The Jonestown incident was shocking not only because so many people died, but also because Jim Jones claimed that it was a “revolutionary suicide,” protesting an “inhumane world.” The word “suicide” possesses meanings more than just “death.” It indicates a voluntary property in the choice of death that inevitably brings up the question of “why.” Suicide challenges the social orders in an extremely problematic way. In a suicide, there is not a killer to blame to, because the killer is at the same time the victim. People barely know how to react to suicides. There is not a socially acceptable appropriate way to react. Families and the public are left with perplexing feelings. Such conflict results in an attempt to explain the act by environmental causes, such as social structure, expectations and stress. A mass suicide of 914 people could have been a ground-shaking challenge to the society, shouting for an explanation.

Fortunately for the social structure, we later learned that the “mass suicide” Jones claimed was actually a mass murder. It’s noteworthy how quickly the media and the public changed their views and attitudes after learning about the forced deaths of more than 900 followers. All of a sudden, people knew who to blame and what to say. Rightly enough, the psychopathic Jim Jones degenerated from a fraud to a mass murderer. Anger, fear, despise, and sadness, sympathy, grief… All these feelings that were suppressed for suicides were then allowed to be expressed and released. This reminds me of how mourning is not just a personal experience, but also a socially regulated process. We respond to different deaths within each cultural context accordingly.

“Witness to Jonestown” has covered many original sources from the news of that period and recovered audiotapes from Jonestown. It also interviewed survivors extensively. It provides a comprehensive view of how the Peoples Temple developed and degraded from a dream people held, to a nightmare they could not escape from.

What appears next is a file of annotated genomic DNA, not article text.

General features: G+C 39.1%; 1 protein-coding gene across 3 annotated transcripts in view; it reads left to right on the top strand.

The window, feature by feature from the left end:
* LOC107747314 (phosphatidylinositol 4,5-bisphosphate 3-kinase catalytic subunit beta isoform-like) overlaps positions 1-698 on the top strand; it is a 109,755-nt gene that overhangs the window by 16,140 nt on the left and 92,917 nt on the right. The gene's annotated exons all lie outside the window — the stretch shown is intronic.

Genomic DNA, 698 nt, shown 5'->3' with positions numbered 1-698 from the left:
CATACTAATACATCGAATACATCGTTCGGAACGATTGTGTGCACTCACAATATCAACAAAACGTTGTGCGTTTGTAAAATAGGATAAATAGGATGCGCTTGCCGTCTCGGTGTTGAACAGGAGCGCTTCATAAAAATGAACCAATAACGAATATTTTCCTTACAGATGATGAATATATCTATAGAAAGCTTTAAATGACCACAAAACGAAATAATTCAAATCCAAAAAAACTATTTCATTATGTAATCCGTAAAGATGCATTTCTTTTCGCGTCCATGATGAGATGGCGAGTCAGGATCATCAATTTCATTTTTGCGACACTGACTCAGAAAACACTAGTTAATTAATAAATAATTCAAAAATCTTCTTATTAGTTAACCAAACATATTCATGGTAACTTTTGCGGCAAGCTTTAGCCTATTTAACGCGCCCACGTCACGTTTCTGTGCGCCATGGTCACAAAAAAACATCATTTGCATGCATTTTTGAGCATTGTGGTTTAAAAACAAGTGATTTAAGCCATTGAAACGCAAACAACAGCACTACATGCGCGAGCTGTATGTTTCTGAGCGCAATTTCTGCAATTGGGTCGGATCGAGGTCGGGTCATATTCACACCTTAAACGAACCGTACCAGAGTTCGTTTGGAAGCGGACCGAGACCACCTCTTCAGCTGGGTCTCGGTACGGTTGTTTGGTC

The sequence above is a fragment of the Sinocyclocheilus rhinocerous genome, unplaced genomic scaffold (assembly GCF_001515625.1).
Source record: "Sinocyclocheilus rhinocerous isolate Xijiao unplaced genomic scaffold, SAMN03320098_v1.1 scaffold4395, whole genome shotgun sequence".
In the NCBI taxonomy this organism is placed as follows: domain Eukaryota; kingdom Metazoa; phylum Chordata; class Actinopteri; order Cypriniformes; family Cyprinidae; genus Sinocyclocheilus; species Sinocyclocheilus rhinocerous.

Video clips from the documentary “Witness to Jonestown”:

–Kim Li

The Civil War and Changing Views on Death

Arlington National Cemetery

While today the United States has very specific rituals concerning military personnel deaths, it was not long ago in US’s history that standards of burial did not even exist. This was clearly displayed in an interesting documentary by Ric Burns called “Death and the Civil War.” People projected that the war would be quite short with minimal casualties because of the dominance and organization of the North in relation to the South. However, this perception quickly changed as the war progressed and battles were leaving hundreds to thousands of dead strewn across the battlefield. The Battle of Shiloh left about 3,500 men dead in, a number that was once not even conceivable. Originally, it was the role of the military leaders to provide a decent burial and for the deceased, but they were simply not prepared to deal with the scope of the death.

During the time of the Civil War photography was gaining popularity. Consequently, these images of death were more accessible and palpable. This caused public outcry by citizens, who then began many volunteer commissions to help save and comfort the dying during the war. After the war even more commissions arose to identify the dead and give them proper burials whether they had been buried in a mass grave or simply left on the battlefield. It was expected that the government had a commitment to these soldiers who had died fighting for it. In 1867, the government began to fund, build, and protect cemeteries for the soldiers, spending 3 million dollars to do so. What was once the duty of the military leaders and volunteers had now become a government sanctioned policy.

This documentary definitively portrays the role and obligation of the living to the dead. Because of the volunteers who worked to give the soldiers dignity in death, today military personnel are held in high esteem in life and death. It is difficult imagine the amount of death people faced in the 1860’s during the civil war. With a much smaller population than today the effect of the deaths was much more detrimental to society. This is not to say that today’s war death tolls are not as significant to society, but rather that the death tolls have been substantially reduced. Society’s reaction to the unprecedented death of the Civil War caused a need to advance medical technology and governmental involvement.

Today there is a greater recognition for the men and women of the military who die in active duty. The institution of military cemeteries such as Arlington and numerous commemorative holidays such as Memorial Day and Veteran’s Day certainly exhibits this. The Civil War undoubtedly changed the US’s views on death and how it is dealt with especially on a large scale, as in the case of war.

To get more information or watch: